A House of Representatives oversight panel subpoenaed the Obama administration on Tuesday for internal reports showing the number of people who have enrolled in health coverage through new online insurance marketplaces in all 50 states.
House Ways and Means Chairman Dave Camp said the subpoena was necessary to learn how many people must enroll by the end of December to ensure that those who want benefits are able to obtain them by January 1. That is when coverage is scheduled to begin under the healthcare reform law known as Obamacare.
“Actual enrollment could lag projections by over 1 million people,” Camp said in the letter to Marilyn Tavenner, administrator of the Centers for Medicare and Medicaid Services. “There is no evidence this system is capable of handling this type of volume.”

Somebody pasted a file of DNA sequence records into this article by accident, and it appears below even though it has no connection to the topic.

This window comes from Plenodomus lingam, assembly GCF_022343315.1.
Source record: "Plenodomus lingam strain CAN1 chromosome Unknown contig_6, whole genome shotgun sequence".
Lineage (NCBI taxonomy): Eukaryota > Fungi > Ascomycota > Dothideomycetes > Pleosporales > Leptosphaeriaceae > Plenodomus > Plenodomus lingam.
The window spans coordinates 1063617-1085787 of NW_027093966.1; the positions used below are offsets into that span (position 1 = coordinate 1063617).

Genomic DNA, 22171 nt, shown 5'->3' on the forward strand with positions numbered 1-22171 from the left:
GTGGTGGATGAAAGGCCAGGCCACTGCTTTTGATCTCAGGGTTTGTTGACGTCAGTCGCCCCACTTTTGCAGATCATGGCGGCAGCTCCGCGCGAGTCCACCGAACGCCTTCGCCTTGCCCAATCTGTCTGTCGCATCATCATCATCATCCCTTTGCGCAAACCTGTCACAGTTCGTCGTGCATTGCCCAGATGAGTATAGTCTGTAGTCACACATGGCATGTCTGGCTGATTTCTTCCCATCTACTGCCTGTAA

Camp said status reports on enrollment had been made available to top officials including Tavenner and U.S. Health and Human Services Secretary Kathleen Sebelius. But he complained the administration had refused to share them with congressional investigators. Tavenner told a Senate oversight panel earlier on Tuesday that the administration would release enrollment figures for October next week.
The administration and 14 states have built online marketplaces or exchanges that offer private coverage to millions of uninsured people, often at federally subsidized prices. Some exchanges have had a rocky start, particularly the federal web portal, HealthCare.gov, which administration officials acknowledge has been able to enroll only a small number of people since October 1 because of technical problems.
Camp said internal administration memos projected 494,620 enrollees for the month of October and 706,600 for November, but that the actual number could be lower than 100,000 for last month. Tavenner told the Senate Health Education Labor and Pensions Committee that the administration had expected 800,000 enrollees in the federal exchange alone by the end of November.